Genia praises Wallaby forwards
July 23, 2011
Genia was in electric form throughout and was influential in three of his side's five tries © Getty Images
Australia scrum-half Will Genia singled out his forwards for praise following their 39-20 win over South Africa in Saturday's Tri-Nations opener.
Genia was in electric form throughout, having a hand in three of Australia's five tries, but the 24-cap scrum-half has put his side's success down to the platform the forwards gave the backs. Dominating the scrum and the set-piece throughout, the tape of the game will make good viewing for Wallabies assistant coach Jim Williams.
"It was a great team performance and it's always good when you have forwards going forward as that provides the platform for our whole performance," Genia said. "We are very happy with the team effort and in particular our scrum and line-out were dominant. We had to absorb pressure and exert dominance and our work in defence was great. We are always looking to play our game on the front foot.
"Playing alongside my Reds team-mates is fantastic as it works well when you know the way each other play; but we need to gel together as a whole group to keep the momentum going. "
Meanwhile, Wallaby coach Robbie Deans was a relieved man after witnessing his side make amends for their shock 32-23 reverse against Samoa on Sunday. Deans - who opted to make seven changes to his side - sounded a note of caution to those left out of the matchday squad.
"The set piece was good, the scrumaging was good and importantly we got our shoulders down and we can start building some momentum, which these guys will be happy with," Deans said. "We were confident but you never presume, the boys adjusted their positions and we played some rugby this week.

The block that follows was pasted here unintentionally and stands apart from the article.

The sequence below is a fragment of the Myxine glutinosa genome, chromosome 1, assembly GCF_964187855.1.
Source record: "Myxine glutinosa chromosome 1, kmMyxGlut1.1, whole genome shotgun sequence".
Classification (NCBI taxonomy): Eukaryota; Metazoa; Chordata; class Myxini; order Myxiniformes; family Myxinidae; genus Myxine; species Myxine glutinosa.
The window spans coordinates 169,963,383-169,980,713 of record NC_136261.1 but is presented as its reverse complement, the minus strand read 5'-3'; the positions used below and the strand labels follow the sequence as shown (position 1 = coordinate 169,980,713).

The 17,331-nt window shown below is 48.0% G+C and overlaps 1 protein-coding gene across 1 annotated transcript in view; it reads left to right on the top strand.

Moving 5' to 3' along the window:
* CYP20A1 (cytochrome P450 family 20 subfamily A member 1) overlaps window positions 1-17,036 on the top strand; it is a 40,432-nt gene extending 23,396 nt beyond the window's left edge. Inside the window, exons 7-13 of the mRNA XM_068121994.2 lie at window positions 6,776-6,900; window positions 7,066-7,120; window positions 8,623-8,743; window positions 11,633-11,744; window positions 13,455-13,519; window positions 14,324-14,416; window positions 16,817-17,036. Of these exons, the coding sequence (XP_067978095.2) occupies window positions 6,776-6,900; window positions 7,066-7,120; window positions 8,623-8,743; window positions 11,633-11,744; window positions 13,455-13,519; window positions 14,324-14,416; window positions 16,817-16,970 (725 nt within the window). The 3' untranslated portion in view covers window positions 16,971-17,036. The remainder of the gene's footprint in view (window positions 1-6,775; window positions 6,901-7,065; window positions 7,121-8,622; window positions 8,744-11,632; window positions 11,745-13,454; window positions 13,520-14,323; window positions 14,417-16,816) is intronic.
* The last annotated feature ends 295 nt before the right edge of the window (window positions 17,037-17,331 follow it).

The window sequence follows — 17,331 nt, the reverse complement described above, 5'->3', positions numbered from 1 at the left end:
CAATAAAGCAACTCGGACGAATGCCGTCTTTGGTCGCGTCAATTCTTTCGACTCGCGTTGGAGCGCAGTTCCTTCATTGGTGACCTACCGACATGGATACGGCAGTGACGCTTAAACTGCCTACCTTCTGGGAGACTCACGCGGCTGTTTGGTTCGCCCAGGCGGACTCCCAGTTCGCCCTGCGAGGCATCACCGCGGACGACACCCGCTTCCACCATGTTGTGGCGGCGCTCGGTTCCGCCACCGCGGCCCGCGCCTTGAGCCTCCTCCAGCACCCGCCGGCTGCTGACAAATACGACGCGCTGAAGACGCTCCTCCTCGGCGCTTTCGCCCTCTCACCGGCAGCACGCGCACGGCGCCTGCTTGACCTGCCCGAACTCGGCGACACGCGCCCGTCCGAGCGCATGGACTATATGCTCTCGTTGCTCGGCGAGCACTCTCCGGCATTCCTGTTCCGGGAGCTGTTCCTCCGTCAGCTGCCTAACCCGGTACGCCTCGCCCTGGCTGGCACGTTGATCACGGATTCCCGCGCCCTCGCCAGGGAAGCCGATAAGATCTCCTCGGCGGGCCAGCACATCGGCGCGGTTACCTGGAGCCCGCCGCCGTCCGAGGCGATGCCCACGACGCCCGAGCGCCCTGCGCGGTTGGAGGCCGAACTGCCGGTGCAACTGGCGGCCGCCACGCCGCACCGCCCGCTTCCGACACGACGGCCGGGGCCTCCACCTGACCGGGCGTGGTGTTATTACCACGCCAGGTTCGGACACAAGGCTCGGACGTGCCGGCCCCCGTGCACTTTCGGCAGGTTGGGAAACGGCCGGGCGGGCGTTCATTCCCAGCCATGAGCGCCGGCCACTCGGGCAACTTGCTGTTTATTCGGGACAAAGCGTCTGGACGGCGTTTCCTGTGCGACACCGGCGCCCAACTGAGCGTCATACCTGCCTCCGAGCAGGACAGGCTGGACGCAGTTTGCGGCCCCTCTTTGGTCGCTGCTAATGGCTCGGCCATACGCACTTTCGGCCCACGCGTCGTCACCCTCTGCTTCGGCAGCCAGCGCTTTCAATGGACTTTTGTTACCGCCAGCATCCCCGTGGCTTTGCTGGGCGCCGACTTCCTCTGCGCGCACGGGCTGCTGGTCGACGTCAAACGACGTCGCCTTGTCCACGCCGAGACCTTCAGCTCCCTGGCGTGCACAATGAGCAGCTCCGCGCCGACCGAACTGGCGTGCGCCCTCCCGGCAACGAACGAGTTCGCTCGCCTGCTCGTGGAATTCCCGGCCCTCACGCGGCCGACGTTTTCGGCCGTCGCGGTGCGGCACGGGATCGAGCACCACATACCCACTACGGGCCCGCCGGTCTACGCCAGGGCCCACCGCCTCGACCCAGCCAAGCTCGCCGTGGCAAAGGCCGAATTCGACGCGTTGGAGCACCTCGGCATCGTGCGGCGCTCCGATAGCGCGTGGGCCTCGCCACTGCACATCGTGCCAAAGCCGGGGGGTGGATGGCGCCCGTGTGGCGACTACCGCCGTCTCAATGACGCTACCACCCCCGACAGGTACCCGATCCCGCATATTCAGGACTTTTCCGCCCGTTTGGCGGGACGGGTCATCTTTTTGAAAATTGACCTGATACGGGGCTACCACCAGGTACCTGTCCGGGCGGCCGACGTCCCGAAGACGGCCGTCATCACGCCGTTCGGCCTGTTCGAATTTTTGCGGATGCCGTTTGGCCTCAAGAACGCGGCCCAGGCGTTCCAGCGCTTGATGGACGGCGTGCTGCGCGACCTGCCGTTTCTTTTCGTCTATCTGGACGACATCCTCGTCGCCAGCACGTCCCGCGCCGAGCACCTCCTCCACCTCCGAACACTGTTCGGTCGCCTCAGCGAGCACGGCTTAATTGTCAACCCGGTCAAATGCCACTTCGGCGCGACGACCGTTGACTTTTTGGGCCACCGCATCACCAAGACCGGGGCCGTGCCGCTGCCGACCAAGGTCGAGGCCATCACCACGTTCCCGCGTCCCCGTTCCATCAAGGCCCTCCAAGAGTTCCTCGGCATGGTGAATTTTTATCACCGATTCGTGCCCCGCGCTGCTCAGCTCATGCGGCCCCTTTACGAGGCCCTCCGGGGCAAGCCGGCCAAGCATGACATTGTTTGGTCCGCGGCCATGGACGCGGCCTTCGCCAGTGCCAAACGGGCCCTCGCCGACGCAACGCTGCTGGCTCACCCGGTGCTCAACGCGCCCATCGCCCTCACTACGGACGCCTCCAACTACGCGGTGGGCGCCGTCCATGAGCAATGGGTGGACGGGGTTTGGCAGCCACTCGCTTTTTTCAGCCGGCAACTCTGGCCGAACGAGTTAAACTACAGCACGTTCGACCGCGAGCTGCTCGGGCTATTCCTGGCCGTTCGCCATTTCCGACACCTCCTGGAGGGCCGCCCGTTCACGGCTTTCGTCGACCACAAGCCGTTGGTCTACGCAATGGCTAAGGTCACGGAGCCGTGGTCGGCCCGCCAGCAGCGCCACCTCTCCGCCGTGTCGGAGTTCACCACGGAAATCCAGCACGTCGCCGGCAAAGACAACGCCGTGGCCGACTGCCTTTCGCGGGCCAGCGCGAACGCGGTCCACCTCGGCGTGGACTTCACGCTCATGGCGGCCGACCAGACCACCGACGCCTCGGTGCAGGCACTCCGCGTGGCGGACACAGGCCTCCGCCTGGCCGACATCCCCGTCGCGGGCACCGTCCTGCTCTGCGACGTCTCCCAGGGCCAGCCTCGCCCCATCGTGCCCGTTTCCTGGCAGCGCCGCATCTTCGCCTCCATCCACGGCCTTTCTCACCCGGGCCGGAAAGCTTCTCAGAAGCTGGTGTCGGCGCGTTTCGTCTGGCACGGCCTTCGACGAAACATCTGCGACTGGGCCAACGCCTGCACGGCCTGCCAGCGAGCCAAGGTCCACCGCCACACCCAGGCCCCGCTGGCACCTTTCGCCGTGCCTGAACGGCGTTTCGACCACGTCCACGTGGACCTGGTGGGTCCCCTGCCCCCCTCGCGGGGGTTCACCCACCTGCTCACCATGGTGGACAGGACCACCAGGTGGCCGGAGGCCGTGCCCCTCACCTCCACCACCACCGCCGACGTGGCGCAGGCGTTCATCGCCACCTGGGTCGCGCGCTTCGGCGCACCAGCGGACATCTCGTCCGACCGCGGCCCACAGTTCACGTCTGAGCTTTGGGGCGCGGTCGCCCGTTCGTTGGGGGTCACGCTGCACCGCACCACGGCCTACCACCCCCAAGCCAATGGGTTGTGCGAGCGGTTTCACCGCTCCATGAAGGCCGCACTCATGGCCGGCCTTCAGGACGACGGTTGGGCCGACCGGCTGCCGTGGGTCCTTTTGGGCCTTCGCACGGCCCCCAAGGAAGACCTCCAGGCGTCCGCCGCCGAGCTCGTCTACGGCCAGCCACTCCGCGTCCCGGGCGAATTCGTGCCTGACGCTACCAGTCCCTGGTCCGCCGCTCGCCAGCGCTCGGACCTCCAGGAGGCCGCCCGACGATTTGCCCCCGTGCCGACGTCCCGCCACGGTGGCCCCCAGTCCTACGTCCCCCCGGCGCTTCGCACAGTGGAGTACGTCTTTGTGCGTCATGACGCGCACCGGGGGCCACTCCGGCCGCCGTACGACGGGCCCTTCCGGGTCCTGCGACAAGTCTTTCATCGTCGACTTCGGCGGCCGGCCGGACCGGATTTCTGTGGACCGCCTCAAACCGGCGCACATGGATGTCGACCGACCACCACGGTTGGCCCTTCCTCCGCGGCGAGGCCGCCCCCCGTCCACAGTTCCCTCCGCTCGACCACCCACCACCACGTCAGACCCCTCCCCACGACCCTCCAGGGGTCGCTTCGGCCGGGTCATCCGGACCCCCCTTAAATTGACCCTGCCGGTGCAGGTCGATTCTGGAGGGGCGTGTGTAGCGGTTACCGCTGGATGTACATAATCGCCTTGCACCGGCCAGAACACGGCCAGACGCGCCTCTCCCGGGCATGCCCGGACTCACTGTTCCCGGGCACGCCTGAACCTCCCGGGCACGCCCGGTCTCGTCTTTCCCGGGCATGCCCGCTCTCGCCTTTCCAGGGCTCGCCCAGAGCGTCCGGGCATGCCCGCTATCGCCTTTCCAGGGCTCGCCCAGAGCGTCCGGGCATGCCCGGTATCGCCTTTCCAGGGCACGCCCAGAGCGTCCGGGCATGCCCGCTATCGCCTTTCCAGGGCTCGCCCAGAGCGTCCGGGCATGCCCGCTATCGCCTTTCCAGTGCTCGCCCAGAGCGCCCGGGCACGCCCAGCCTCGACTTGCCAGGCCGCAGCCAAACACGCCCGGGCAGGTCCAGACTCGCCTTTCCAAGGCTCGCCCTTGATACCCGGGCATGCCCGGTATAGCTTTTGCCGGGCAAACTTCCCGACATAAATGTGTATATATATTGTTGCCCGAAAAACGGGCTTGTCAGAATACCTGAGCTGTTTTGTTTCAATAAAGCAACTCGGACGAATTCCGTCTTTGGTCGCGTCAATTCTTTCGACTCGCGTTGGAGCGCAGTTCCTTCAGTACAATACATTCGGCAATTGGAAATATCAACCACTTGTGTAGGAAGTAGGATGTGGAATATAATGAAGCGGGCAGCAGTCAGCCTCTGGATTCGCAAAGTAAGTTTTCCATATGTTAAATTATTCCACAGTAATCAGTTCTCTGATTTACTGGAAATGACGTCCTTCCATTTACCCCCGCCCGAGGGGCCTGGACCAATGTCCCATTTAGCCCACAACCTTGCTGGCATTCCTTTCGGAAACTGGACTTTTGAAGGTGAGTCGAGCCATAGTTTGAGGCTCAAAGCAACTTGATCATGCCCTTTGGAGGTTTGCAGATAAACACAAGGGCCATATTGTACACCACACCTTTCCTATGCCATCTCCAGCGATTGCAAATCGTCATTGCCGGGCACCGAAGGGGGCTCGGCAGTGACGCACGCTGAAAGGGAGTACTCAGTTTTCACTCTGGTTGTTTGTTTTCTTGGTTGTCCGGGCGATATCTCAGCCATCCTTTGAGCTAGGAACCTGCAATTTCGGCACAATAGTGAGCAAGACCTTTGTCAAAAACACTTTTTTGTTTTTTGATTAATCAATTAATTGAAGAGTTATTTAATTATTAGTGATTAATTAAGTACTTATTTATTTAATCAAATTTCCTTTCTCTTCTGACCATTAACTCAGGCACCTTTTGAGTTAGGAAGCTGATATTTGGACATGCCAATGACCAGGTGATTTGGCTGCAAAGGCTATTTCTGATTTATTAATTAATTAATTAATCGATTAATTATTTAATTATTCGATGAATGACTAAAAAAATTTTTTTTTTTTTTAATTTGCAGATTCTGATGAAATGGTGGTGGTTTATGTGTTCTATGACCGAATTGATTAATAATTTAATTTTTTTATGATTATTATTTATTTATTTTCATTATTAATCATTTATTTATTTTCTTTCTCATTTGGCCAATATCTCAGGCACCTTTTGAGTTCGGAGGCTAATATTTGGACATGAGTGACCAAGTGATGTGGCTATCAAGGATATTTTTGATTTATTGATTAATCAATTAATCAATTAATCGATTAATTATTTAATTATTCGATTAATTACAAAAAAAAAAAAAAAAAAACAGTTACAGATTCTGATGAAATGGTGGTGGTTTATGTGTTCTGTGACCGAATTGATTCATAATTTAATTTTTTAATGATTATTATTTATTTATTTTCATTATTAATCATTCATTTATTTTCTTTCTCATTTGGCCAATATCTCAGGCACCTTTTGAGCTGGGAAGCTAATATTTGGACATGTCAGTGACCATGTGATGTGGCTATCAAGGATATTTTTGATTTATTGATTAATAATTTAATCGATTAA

"The boys who played last week were better for it and the guys who didn't probably got a shot over the bow. It was a step forward, but there's going to have be another one, we have a bit of time off now to refocus and work on some things before Eden Park where it will go up another notch."
For South Africa captain John Smit, his provided scant consolation after his pack was outmuscled and outmanoeuvred by a dominant Wallabies unit. Smit took positives from the performance and emphasised the need for his side to take their chances.
"We can take a few positives from the game - especially our performance in the second-half," Smit said. "However, it was quick tries which killed us as we were constantly playing catch up rugby. We will kick ourselves after giving away easy chances. The Wallabies attacked us in the scrum which is where their platform came from.
"We had chances in the first-half and away from home we needed to take those opportunities. However, both sides will want to improve in terms of accuracy. We need to take this experience as we know how easy it is when you keep the ball and how hard it is when you lose the ball so we will take a look at the game and see where we can improve before next week's clash with the All Blacks."
© ESPN Sports Media Ltd.
The rolling maul is becoming an increasingly potent attacking weapon. Conor O'Shea looks at the difficulties of stopping it
The news of James Horwill, Adam Ashley-Cooper and Dan Carter's respective transfers will open the floodgates, writes Tom Hamilton
Kiwi coaches can be found far and wide across the globe, and Murray Mexted believes the All Blacks benefit every bit as much as their rivals
Clermont, Toulon, player burnout, Sam Burgess and a farewell to Adams Park - Monday Maul looks back at the weekend's action